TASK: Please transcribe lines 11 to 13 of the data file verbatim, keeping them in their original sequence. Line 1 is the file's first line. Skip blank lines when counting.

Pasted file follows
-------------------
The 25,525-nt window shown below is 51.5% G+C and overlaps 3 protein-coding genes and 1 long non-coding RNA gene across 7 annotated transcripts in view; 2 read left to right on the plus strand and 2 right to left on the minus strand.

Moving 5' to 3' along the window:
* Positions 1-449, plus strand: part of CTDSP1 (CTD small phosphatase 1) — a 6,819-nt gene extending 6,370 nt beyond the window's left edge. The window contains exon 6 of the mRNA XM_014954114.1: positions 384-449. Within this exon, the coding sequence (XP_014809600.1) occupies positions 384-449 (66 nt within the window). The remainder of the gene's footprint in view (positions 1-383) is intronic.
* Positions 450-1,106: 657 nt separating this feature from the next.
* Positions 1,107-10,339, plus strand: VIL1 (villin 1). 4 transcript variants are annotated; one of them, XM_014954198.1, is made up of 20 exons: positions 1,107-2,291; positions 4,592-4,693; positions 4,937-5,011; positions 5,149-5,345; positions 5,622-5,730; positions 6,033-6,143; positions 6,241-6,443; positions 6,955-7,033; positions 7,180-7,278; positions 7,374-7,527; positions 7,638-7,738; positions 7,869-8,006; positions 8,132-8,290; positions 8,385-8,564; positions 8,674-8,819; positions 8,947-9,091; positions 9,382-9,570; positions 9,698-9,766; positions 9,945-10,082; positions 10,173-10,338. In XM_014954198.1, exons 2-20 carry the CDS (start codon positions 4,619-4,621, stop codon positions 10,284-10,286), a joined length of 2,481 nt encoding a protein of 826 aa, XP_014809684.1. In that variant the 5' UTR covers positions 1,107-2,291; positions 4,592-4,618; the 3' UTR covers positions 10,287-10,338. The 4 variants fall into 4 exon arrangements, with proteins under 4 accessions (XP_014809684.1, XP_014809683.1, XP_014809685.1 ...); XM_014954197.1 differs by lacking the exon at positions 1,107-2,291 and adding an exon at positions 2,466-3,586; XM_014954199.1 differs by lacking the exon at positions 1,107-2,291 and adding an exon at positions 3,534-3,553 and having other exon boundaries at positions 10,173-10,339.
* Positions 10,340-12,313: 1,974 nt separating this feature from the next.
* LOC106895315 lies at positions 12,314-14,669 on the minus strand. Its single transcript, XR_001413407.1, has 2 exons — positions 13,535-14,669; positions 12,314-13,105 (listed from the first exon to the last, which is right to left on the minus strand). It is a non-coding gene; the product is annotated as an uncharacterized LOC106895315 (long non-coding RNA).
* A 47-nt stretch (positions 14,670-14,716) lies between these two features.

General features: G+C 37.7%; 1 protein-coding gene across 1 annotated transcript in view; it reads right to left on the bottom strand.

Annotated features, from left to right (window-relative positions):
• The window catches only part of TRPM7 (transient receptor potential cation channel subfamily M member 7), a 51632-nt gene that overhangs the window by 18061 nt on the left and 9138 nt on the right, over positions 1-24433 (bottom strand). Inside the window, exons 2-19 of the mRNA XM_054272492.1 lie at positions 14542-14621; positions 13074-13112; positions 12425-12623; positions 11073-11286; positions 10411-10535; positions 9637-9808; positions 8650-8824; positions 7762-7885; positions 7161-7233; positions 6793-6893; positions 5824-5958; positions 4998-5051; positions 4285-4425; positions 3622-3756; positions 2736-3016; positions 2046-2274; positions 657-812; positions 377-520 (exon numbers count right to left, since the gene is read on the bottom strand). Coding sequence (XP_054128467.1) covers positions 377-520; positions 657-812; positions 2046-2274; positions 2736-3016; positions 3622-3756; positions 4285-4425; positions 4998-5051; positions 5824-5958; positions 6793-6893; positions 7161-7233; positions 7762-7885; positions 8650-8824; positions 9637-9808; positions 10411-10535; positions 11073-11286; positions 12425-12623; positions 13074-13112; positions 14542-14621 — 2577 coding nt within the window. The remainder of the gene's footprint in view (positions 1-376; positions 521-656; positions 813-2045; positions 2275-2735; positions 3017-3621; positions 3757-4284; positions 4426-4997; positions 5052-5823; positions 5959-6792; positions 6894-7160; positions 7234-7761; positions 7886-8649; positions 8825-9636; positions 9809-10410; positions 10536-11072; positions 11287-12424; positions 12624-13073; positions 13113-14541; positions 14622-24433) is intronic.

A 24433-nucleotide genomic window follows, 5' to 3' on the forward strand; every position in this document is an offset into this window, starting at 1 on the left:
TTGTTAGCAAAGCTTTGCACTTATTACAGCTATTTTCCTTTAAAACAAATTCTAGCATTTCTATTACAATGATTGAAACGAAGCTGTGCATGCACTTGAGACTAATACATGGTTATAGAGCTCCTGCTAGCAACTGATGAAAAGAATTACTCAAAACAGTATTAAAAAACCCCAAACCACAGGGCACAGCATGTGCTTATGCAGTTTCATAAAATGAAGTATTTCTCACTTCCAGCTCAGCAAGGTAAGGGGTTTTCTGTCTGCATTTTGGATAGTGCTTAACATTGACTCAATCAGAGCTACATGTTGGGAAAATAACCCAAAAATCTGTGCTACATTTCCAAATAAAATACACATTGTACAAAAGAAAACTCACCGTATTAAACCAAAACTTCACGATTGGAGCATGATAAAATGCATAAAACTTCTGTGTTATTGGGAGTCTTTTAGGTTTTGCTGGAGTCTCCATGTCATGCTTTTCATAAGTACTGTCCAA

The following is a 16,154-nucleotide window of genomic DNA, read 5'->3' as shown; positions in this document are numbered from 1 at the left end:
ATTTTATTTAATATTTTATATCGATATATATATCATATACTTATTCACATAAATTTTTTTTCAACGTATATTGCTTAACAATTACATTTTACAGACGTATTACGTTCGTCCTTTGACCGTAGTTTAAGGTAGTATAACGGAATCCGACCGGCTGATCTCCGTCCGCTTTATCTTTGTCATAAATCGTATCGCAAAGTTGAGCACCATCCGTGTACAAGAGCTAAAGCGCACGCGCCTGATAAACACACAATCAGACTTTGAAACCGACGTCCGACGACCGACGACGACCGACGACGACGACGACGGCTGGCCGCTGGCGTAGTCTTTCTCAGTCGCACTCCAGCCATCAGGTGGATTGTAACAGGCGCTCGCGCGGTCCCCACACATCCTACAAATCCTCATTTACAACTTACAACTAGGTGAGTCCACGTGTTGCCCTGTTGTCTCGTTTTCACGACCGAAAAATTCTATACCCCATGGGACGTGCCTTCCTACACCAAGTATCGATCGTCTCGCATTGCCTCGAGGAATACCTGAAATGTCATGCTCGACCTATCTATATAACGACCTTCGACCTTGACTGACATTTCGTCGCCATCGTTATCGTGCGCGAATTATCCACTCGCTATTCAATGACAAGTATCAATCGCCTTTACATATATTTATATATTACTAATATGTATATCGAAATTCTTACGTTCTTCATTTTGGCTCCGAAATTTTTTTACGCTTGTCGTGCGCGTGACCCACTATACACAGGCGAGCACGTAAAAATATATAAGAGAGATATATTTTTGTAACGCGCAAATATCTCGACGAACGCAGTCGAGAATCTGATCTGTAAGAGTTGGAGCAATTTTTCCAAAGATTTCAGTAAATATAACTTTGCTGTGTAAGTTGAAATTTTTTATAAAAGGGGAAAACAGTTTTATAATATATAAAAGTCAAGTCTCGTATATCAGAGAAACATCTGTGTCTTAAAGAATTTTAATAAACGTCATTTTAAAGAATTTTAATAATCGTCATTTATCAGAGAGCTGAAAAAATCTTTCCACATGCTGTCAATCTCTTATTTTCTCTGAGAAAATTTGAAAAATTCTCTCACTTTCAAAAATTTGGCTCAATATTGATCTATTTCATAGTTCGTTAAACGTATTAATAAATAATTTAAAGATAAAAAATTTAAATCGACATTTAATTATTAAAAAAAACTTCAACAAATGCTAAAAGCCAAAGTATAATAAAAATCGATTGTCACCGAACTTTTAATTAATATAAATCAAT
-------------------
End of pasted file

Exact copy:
• The window catches only part of TRPM7 (transient receptor potential cation channel subfamily M member 7), a 51632-nt gene that overhangs the window by 18061 nt on the left and 9138 nt on the right, over positions 1-24433 (bottom strand). Inside the window, exons 2-19 of the mRNA XM_054272492.1 lie at positions 14542-14621; positions 13074-13112; positions 12425-12623; positions 11073-11286; positions 10411-10535; positions 9637-9808; positions 8650-8824; positions 7762-7885; positions 7161-7233; positions 6793-6893; positions 5824-5958; positions 4998-5051; positions 4285-4425; positions 3622-3756; positions 2736-3016; positions 2046-2274; positions 657-812; positions 377-520 (exon numbers count right to left, since the gene is read on the bottom strand). Coding sequence (XP_054128467.1) covers positions 377-520; positions 657-812; positions 2046-2274; positions 2736-3016; positions 3622-3756; positions 4285-4425; positions 4998-5051; positions 5824-5958; positions 6793-6893; positions 7161-7233; positions 7762-7885; positions 8650-8824; positions 9637-9808; positions 10411-10535; positions 11073-11286; positions 12425-12623; positions 13074-13112; positions 14542-14621 — 2577 coding nt within the window. The remainder of the gene's footprint in view (positions 1-376; positions 521-656; positions 813-2045; positions 2275-2735; positions 3017-3621; positions 3757-4284; positions 4426-4997; positions 5052-5823; positions 5959-6792; positions 6894-7160; positions 7234-7761; positions 7886-8649; positions 8825-9636; positions 9809-10410; positions 10536-11072; positions 11287-12424; positions 12624-13073; positions 13113-14541; positions 14622-24433) is intronic.

A 24433-nucleotide genomic window follows, 5' to 3' on the forward strand; every position in this document is an offset into this window, starting at 1 on the left:
TTGTTAGCAAAGCTTTGCACTTATTACAGCTATTTTCCTTTAAAACAAATTCTAGCATTTCTATTACAATGATTGAAACGAAGCTGTGCATGCACTTGAGACTAATACATGGTTATAGAGCTCCTGCTAGCAACTGATGAAAAGAATTACTCAAAACAGTATTAAAAAACCCCAAACCACAGGGCACAGCATGTGCTTATGCAGTTTCATAAAATGAAGTATTTCTCACTTCCAGCTCAGCAAGGTAAGGGGTTTTCTGTCTGCATTTTGGATAGTGCTTAACATTGACTCAATCAGAGCTACATGTTGGGAAAATAACCCAAAAATCTGTGCTACATTTCCAAATAAAATACACATTGTACAAAAGAAAACTCACCGTATTAAACCAAAACTTCACGATTGGAGCATGATAAAATGCATAAAACTTCTGTGTTATTGGGAGTCTTTTAGGTTTTGCTGGAGTCTCCATGTCATGCTTTTCATAAGTACTGTCCAA